In my library career, I have had a couple of extreme instances that I have had to deal with. In one, we caught a patron using our public computers to search for and view child pornography. In the other, we learned that an adult was sending inappropriate pictures to one of our teens. Here’s what I’ve learned from the police and legal counsel about dealing with these situations. Please note, this is not legal advice.

Both incidents occurred in different libraries and we were told both times that we were not only right to call and report the criminal activity, but that there would be severe consequences for us had we not (Duty to Report Suspected Child Abuse Under 42 U.S.C. § 13031). Those statements have always stayed with me. To be honest, I wasn’t clear what to do because I never imagined being in these type of situations. So I’m sharing with you what I have learned in order to help you better prepare. Although to be honest, I hope that you never have to face a situation like this if you already haven’t. If you have additional thoughts or experience, please share them in the comments. And again, let me stress, this is not legal advice, I’m just sharing with you what I was told and what I have learned.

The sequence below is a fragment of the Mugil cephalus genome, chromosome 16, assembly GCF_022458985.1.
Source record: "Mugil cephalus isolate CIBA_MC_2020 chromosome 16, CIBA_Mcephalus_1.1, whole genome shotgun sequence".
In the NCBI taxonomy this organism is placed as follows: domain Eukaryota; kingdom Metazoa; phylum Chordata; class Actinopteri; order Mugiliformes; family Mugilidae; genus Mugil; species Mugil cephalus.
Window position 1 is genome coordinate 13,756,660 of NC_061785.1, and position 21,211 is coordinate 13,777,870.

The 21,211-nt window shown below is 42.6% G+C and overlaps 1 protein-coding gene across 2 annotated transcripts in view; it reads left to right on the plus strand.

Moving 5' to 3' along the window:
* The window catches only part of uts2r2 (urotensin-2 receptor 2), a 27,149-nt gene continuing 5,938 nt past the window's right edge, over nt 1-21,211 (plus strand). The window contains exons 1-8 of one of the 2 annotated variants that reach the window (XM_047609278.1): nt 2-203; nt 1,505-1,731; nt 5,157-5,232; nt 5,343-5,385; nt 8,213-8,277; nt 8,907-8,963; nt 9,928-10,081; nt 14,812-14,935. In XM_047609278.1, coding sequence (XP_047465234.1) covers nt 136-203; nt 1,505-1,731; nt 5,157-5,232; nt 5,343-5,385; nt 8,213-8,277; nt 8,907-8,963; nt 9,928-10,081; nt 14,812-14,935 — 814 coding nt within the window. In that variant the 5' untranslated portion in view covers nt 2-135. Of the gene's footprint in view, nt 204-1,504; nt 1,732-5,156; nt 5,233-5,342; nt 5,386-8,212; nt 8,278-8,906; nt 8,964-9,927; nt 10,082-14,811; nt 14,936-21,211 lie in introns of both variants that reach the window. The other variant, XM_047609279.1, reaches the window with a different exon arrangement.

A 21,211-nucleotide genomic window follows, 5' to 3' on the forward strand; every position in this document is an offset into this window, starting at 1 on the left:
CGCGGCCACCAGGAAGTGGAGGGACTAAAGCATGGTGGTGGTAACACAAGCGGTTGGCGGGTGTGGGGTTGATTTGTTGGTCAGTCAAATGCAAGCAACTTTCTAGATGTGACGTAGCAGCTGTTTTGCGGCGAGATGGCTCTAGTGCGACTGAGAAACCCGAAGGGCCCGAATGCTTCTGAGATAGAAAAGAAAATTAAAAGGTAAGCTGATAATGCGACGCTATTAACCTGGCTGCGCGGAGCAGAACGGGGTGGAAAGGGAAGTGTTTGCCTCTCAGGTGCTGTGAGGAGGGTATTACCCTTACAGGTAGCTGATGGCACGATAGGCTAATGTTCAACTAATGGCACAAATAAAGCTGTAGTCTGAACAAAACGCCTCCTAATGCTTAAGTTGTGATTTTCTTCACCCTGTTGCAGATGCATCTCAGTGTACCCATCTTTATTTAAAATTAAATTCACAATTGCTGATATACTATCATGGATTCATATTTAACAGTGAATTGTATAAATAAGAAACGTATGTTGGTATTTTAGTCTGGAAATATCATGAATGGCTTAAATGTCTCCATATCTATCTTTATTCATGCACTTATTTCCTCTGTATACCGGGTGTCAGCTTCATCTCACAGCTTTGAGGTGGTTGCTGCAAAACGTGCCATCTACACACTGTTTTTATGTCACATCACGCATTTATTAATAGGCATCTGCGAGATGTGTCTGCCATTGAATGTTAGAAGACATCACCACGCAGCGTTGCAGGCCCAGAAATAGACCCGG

1. You need to have a plan and train staff BEFORE something happens

Our staff made several missteps along the way because we didn’t know what we should do. Both times we went back and formulated policies and trained staff, but it would have been better for everyone involved if we had already done this. In order to create your policies and plans, consult with your local police and legal counsel. Know what your legal obligations are.

2. Know that pornography involving minors is a crime and you are legally obligated to report

This is not the same as being a mandated reporter. This is about being aware of criminal activity and failing to report. And since your library devices are used for the transaction of criminal activity, you can become complicit if you fail to report. Not only is pornography involving minors against the law, but it is my understanding that so is viewing pornography with minors or sending/receiving pornography to and from minors. But I can not stress it enough, talk to your local legal counsel to help staff better understand what is illegal activity and what to do about it.